- Document Cover
- Summary of recommendations and observations
- Executive summary
- 1. Introduction
- 2. Aims of Pension Age Disability Payment
- 3. Take-up
- 4. Policy changes from Attendance Allowance
- 5. Mobility
- 6. Renal dialysis
- 7. Equality issues
- 8. Future changes
- 9. Regulations: areas for clarification
- 10. Approach to scrutiny
- Annexe A: Stakeholder engagement
- Annexe B: Scrutiny timeline
- Annexe C: About the Scottish Commission on Social Security
8. Future changes
In response to DACBEAG’s report on PADP, the then Minister for Social Security said that: “Although I do not plan to review the eligibility criteria for Pension Age Disability Payment (PADP), I will be introducing a number of practical administrative improvements that will provide disabled people with a different experience when accessing the support they are entitled to.” SCoSS does not, therefore, envisage any significant changes to the eligibility criteria to be set out in the near future. There is, however, an issue to which we wish to draw the Scottish Government’s attention at the point at which future changes are considered.
The AA rules set out that an individual must have been disabled or had their condition for six months before becoming eligible. Draft regulation 5 (6) essentially replicates this qualifying period for Attendance Allowance in having a qualifying period of 26 weeks for PADP (though not for people with a terminal illness where there will continue to be no qualifying period). The Scottish Government notes that the qualifying period “ensures that this form of assistance is targeted at those with longer-term conditions and disabilities”. This rule does not, however, correspond with the qualifying period for Adult Disability Payment which is a 13-week period.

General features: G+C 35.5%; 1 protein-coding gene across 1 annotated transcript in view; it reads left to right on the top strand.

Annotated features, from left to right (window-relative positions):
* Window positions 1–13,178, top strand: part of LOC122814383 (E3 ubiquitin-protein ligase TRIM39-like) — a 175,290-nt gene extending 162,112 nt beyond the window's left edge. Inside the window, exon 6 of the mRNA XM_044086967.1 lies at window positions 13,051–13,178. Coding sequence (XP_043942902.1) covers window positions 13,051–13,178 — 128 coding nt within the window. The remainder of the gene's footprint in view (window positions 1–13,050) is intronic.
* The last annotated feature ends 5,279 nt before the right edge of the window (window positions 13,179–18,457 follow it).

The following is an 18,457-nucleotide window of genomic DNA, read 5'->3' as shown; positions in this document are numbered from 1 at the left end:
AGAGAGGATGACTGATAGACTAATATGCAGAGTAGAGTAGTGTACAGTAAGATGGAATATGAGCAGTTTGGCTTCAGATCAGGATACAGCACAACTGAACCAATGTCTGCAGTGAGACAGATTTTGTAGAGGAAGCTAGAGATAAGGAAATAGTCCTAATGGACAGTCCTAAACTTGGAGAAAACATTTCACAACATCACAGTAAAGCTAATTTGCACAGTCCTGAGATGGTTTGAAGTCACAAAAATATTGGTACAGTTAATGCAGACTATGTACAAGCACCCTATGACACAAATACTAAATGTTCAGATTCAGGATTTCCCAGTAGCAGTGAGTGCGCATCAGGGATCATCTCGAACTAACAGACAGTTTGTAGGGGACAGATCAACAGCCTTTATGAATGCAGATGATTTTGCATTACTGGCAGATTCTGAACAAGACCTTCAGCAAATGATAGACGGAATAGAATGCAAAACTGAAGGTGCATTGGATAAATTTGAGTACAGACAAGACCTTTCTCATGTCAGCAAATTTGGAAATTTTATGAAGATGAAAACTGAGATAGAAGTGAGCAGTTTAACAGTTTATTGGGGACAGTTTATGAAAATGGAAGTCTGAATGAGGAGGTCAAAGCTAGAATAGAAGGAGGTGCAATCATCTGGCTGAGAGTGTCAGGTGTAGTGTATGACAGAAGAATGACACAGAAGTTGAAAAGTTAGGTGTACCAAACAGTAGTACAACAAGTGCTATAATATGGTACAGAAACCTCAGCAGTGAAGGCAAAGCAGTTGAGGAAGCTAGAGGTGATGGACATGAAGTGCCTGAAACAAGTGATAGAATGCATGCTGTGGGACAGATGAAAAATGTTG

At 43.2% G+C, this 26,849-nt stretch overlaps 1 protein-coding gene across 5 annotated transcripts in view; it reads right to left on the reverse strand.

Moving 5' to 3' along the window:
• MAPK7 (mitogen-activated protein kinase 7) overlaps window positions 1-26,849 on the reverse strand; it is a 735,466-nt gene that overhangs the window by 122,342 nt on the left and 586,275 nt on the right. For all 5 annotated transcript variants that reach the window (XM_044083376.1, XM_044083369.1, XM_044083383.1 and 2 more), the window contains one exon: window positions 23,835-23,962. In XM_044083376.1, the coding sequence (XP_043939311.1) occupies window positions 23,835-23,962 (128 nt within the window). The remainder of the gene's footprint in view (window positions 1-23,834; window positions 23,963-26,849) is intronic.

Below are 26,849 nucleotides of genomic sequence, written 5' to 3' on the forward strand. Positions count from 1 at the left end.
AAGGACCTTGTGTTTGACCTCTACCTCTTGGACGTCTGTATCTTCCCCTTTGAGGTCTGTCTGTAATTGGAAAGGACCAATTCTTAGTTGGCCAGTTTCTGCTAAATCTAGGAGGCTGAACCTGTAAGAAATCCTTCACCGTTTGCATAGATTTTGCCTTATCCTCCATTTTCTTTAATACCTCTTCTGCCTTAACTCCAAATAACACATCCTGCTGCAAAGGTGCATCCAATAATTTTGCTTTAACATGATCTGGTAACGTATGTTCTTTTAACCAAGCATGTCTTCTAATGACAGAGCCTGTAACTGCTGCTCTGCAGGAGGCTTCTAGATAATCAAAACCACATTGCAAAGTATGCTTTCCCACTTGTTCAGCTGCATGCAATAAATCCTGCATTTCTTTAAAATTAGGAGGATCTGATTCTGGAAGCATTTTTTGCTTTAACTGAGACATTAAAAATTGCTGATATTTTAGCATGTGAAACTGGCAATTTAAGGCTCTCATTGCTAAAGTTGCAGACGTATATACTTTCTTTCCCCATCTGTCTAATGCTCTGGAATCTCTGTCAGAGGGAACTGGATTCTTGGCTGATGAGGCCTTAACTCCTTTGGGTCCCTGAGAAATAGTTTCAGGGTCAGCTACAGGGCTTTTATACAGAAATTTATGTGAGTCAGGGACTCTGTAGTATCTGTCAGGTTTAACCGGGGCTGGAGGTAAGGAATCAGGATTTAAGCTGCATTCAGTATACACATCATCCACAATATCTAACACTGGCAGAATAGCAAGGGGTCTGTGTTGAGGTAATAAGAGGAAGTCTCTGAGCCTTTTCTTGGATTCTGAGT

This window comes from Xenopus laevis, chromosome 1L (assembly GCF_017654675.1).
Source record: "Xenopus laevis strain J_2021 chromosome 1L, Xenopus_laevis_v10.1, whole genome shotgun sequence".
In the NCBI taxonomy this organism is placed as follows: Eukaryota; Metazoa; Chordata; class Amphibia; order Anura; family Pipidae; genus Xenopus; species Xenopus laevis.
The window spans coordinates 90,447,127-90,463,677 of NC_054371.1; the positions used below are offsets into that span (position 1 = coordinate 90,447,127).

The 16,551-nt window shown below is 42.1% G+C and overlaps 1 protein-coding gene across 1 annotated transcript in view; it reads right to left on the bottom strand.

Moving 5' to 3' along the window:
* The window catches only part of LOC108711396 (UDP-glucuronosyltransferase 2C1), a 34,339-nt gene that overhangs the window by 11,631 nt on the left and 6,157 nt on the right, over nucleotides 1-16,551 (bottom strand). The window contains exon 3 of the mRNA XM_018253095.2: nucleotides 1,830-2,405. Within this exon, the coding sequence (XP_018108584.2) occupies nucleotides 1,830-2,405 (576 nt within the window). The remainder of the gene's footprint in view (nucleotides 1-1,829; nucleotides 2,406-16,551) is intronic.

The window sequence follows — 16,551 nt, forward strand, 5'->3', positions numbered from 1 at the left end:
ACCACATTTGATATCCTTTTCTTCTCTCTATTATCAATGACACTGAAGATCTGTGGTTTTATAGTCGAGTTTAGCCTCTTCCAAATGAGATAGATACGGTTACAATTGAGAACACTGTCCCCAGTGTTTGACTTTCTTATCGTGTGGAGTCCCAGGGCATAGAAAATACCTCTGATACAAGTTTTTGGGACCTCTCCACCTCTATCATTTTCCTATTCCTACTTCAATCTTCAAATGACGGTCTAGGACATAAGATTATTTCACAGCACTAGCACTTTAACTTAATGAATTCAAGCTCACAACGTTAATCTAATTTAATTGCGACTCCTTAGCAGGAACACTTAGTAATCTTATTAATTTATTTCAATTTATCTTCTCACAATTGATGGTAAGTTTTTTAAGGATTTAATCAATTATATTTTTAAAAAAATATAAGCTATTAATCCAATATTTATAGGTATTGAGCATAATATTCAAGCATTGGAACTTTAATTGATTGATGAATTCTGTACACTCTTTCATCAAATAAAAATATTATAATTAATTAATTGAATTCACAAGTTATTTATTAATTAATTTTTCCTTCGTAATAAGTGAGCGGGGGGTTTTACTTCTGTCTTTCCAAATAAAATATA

The Scottish Government notes that the longer qualifying period is appropriate and in keeping with the policy intent for PADP, and “ensures that this form of assistance is targeted at those with longer-term conditions and disabilities”. In its 2019 position paper on qualifying periods the Scottish Government also stated that changing the qualifying period for older disabled people could have financial implications, at that time estimated to cost £21million.1Scottish Government Position Paper: Disability Assistance Qualifying Periods (www.gov.scot)
Alzheimer Scotland have commented, however, that the retention of this rule reinforces a long standing inequity and that there will be a small number of people who “make a claim because of needs due to disability which arises from an acute or sudden onset of illness, or injury.” Anyone in this position would need to wait six months from the development of any impairment to receive PADP.